If you want to go brand specific, to be convinced, Starbucks’ 16-ounce cold brew has 200 mg of caffeine after being brewed for 20 hours. Compared to their iced coffee, the caffeine content is 20% higher since their iced version clocks in 165 mg of caffeine.
Dunkin Donuts, which also included cold brew on their regular menu, shows almost the same numbers of having 10.8 mg of caffeine for every ounce of their cold brew.
Prepacked canned brands and DIY cold brews are other stories because their caffeine content is variable and even dangerous to those who can’t handle too much caffeine. A recipe for disaster, if you look closely, you can see some cold brew in 10.5-ounce packaging that can provide you with a monstrous caffeine content of 29.4 milligrams per ounce. Stumptown Cold Brew Coffee’s 10.5 ounce has about 2
That number will be a huge caffeine kick for caffeine addicts but not for those with GERD and those who experience side effects from consuming too much caffeine even if they try to tone it down with milk or creamer.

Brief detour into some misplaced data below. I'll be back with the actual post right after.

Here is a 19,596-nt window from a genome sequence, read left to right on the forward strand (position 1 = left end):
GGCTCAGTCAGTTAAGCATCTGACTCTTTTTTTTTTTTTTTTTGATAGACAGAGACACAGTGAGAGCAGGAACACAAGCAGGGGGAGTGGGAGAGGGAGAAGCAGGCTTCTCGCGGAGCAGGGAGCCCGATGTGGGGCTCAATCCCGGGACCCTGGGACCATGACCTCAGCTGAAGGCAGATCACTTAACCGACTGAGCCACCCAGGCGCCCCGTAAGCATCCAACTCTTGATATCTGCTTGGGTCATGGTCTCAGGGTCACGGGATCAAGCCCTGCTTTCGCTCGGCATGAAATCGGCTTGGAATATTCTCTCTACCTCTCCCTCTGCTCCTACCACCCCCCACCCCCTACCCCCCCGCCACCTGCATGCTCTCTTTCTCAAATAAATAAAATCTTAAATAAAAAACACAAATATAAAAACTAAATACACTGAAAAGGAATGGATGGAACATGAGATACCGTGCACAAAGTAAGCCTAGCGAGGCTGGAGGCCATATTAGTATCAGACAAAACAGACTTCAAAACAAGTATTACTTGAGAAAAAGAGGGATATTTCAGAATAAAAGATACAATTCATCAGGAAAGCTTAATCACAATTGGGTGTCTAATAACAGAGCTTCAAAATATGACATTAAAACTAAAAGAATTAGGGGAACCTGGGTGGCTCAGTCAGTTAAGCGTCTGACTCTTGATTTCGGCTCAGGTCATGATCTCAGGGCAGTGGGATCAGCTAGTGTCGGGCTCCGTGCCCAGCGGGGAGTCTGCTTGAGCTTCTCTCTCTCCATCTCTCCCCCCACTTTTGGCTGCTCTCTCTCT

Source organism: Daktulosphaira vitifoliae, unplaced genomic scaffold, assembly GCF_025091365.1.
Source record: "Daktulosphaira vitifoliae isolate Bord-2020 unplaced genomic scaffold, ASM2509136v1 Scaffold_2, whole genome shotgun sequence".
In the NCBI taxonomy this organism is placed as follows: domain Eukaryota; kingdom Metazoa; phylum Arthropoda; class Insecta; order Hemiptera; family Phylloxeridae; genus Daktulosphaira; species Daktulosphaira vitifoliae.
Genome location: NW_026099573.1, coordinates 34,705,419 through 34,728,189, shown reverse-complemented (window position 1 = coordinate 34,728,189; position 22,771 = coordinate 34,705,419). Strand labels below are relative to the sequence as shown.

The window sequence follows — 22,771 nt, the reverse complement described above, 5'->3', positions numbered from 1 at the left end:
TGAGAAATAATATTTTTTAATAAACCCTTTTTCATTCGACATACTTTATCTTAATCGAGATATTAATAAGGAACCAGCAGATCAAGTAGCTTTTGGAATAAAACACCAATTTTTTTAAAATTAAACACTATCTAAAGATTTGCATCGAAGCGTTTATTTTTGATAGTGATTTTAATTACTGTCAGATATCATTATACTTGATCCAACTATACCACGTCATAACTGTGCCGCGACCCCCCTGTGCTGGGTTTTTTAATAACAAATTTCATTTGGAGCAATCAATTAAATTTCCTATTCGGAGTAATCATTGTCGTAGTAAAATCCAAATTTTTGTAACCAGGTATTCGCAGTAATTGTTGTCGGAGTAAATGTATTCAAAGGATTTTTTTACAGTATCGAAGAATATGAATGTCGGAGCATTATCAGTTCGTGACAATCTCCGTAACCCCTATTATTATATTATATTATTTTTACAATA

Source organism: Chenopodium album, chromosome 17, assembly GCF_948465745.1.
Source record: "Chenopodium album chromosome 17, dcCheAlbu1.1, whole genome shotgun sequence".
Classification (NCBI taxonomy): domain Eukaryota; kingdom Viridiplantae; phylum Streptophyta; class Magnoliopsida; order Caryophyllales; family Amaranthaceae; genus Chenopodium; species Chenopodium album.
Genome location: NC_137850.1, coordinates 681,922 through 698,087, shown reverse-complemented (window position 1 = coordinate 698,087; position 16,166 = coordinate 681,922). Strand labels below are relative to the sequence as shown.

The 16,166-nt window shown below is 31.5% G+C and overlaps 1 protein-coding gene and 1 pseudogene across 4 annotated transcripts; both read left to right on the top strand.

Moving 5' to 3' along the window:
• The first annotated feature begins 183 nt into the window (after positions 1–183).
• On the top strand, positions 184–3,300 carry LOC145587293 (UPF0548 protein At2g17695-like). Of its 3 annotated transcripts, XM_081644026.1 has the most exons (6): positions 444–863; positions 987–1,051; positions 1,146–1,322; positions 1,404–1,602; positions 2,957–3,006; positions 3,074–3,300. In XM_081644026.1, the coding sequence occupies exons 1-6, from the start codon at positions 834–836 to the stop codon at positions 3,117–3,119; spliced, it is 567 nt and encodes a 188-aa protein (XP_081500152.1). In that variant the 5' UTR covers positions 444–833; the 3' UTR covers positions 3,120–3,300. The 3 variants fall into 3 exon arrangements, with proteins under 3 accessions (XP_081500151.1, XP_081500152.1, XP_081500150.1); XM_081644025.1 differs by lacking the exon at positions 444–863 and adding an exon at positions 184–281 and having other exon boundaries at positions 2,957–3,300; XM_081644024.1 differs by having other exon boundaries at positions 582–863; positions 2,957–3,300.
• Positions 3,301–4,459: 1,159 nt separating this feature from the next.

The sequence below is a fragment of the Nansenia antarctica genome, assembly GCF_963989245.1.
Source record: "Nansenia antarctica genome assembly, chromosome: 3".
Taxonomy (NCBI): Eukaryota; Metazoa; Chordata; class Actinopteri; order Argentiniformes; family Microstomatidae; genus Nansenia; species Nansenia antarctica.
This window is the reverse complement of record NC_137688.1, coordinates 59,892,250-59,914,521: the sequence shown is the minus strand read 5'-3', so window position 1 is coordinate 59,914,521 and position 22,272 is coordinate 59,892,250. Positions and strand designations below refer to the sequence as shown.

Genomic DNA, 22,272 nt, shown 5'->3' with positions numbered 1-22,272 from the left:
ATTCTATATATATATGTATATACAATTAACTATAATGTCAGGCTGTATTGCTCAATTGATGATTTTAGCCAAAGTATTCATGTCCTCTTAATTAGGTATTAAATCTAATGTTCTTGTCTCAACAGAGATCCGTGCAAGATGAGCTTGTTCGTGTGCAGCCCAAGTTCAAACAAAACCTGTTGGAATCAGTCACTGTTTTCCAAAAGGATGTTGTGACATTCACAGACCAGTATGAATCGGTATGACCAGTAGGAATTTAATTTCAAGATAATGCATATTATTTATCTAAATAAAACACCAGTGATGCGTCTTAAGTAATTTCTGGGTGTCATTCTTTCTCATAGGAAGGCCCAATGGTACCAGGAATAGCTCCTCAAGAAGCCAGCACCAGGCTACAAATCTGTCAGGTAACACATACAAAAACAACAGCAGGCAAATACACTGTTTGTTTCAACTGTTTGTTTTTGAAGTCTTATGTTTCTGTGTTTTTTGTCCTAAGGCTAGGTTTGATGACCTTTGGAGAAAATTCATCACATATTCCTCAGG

When it comes to caffeine content, the cold brew has more and based on other factors, the caffeine content can even be doubled.
What Makes Cold Brew Caffeine Stronger?
The next question is totally predictable. Why does cold brew have a higher content than iced coffee?
What impacts the higher caffeine content in the cold brew is brewing. The brewing says it all.
Iced coffee is brewed like your usual regular coffee, and then after the brewing, it is served over ice once cooled. This brew has a different methodology. It is made at a room temperature in 12-24 hours by steeping the ground coffee before filtering out the grounds.